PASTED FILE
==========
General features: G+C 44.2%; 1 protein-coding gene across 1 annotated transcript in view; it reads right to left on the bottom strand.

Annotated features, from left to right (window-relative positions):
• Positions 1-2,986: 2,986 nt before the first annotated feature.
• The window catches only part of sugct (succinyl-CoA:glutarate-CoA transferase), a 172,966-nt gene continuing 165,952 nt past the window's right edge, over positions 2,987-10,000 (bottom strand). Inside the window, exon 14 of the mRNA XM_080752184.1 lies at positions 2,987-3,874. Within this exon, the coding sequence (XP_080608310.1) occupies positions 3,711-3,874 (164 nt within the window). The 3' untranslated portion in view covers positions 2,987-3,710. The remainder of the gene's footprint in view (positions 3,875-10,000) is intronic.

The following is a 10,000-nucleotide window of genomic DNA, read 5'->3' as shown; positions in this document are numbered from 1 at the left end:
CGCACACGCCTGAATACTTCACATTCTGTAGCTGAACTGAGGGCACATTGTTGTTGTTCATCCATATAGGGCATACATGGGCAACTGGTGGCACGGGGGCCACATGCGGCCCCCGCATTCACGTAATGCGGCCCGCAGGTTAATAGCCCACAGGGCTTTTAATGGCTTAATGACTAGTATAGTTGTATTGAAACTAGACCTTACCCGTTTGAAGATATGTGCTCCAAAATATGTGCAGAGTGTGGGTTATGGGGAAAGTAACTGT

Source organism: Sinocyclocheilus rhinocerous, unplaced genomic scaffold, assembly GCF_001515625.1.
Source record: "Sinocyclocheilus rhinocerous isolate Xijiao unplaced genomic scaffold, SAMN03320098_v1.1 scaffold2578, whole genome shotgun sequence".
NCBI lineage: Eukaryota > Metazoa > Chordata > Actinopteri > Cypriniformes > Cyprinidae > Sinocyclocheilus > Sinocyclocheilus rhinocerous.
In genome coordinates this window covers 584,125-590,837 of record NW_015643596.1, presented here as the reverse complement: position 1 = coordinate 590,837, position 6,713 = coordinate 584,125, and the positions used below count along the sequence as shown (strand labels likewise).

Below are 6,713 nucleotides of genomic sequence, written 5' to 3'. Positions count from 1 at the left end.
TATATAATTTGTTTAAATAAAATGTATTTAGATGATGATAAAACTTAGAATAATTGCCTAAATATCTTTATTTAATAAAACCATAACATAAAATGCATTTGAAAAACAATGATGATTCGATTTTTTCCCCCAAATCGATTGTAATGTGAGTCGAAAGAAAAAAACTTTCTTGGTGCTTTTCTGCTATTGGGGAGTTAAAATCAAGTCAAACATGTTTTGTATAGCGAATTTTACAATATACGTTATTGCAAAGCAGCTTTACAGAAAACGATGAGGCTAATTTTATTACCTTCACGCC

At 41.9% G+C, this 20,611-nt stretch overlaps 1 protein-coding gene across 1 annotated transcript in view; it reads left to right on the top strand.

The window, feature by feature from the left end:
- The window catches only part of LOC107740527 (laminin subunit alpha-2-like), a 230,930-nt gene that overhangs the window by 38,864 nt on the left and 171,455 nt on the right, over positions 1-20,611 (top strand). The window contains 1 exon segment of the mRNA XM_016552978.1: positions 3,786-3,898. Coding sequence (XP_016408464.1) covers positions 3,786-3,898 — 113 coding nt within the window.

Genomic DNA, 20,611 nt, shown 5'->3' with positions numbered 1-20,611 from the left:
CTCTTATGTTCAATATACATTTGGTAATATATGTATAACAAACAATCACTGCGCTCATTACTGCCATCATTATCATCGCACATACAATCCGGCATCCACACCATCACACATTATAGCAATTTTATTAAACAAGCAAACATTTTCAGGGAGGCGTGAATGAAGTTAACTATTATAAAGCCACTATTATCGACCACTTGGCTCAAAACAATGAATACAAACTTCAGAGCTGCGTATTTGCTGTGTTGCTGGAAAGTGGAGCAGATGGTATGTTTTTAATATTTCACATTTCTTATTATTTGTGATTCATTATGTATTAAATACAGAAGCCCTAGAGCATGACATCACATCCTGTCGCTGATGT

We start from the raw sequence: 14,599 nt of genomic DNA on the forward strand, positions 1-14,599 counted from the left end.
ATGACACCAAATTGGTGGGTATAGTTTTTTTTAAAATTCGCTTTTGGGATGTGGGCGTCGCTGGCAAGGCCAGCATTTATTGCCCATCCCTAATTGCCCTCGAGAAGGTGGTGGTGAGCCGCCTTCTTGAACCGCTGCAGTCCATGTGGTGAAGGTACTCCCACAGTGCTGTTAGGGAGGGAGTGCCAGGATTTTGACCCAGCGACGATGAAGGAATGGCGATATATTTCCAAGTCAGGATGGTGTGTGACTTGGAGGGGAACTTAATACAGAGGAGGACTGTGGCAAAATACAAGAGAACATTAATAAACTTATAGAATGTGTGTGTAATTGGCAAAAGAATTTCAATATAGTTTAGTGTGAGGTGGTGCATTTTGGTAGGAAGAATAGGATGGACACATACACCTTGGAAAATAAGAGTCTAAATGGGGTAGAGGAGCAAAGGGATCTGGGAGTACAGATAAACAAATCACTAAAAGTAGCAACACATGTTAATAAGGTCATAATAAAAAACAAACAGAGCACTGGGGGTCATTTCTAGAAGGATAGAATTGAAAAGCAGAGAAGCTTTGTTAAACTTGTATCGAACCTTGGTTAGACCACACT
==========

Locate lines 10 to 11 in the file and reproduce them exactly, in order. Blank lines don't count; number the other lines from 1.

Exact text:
In genome coordinates this window covers 584,125-590,837 of record NW_015643596.1, presented here as the reverse complement: position 1 = coordinate 590,837, position 6,713 = coordinate 584,125, and the positions used below count along the sequence as shown (strand labels likewise).

Below are 6,713 nucleotides of genomic sequence, written 5' to 3'. Positions count from 1 at the left end.